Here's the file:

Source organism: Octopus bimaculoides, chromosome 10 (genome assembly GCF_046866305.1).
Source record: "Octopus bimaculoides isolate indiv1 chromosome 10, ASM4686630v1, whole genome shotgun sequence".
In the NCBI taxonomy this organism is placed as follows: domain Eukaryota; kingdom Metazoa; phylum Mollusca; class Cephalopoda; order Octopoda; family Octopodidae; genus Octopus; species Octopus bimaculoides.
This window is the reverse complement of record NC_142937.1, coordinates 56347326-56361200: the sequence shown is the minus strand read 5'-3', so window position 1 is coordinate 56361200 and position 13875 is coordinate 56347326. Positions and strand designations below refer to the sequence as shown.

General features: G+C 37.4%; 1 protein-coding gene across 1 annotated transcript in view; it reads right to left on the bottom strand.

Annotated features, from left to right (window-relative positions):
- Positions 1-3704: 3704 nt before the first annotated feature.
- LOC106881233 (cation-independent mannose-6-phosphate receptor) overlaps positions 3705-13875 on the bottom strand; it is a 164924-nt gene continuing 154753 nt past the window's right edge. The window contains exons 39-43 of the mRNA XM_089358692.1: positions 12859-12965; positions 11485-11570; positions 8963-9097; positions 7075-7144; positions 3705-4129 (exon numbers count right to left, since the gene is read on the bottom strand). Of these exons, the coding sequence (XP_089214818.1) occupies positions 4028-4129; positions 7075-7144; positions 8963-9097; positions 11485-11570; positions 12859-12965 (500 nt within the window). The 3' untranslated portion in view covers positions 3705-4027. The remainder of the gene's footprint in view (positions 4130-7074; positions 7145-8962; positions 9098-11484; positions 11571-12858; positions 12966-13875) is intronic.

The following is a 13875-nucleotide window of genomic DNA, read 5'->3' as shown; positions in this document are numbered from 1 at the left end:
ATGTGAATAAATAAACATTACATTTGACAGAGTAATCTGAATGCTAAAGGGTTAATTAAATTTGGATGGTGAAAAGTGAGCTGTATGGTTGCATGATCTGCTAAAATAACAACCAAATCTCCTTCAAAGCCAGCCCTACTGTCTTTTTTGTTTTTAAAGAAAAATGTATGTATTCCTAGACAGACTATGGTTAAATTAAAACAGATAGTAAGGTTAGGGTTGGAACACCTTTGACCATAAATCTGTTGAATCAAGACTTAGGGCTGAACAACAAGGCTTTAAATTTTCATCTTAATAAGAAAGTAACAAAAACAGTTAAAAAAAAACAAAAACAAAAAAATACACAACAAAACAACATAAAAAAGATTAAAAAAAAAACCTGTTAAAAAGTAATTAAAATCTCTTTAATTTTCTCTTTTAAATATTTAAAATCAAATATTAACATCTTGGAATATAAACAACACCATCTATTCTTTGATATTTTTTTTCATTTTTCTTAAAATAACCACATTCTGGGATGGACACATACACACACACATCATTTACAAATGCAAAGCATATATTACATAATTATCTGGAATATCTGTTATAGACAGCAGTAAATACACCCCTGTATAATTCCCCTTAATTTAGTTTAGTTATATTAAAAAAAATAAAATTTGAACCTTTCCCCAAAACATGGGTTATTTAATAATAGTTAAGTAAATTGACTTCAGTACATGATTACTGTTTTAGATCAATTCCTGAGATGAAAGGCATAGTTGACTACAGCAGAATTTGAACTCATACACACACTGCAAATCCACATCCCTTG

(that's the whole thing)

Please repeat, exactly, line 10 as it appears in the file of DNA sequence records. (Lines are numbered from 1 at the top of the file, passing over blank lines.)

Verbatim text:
ATGTGAATAAATAAACATTACATTTGACAGAGTAATCTGAATGCTAAAGGGTTAATTAAATTTGGATGGTGAAAAGTGAGCTGTATGGTTGCATGATCTGCTAAAATAACAACCAAATCTCCTTCAAAGCCAGCCCTACTGTCTTTTTTGTTTTTAAAGAAAAATGTATGTATTCCTAGACAGACTATGGTTAAATTAAAACAGATAGTAAGGTTAGGGTTGGAACACCTTTGACCATAAATCTGTTGAATCAAGACTTAGGGCTGAACAACAAGGCTTTAAATTTTCATCTTAATAAGAAAGTAACAAAAACAGTTAAAAAAAAACAAAAACAAAAAAATACACAACAAAACAACATAAAAAAGATTAAAAAAAAAACCTGTTAAAAAGTAATTAAAATCTCTTTAATTTTCTCTTTTAAATATTTAAAATCAAATATTAACATCTTGGAATATAAACAACACCATCTATTCTTTGATATTTTTTTTCATTTTTCTTAAAATAACCACATTCTGGGATGGACACATACACACACACATCATTTACAAATGCAAAGCATATATTACATAATTATCTGGAATATCTGTTATAGACAGCAGTAAATACACCCCTGTATAATTCCCCTTAATTTAGTTTAGTTATATTAAAAAAAATAAAATTTGAACCTTTCCCCAAAACATGGGTTATTTAATAATAGTTAAGTAAATTGACTTCAGTACATGATTACTGTTTTAGATCAATTCCTGAGATGAAAGGCATAGTTGACTACAGCAGAATTTGAACTCATACACACACTGCAAATCCACATCCCTTG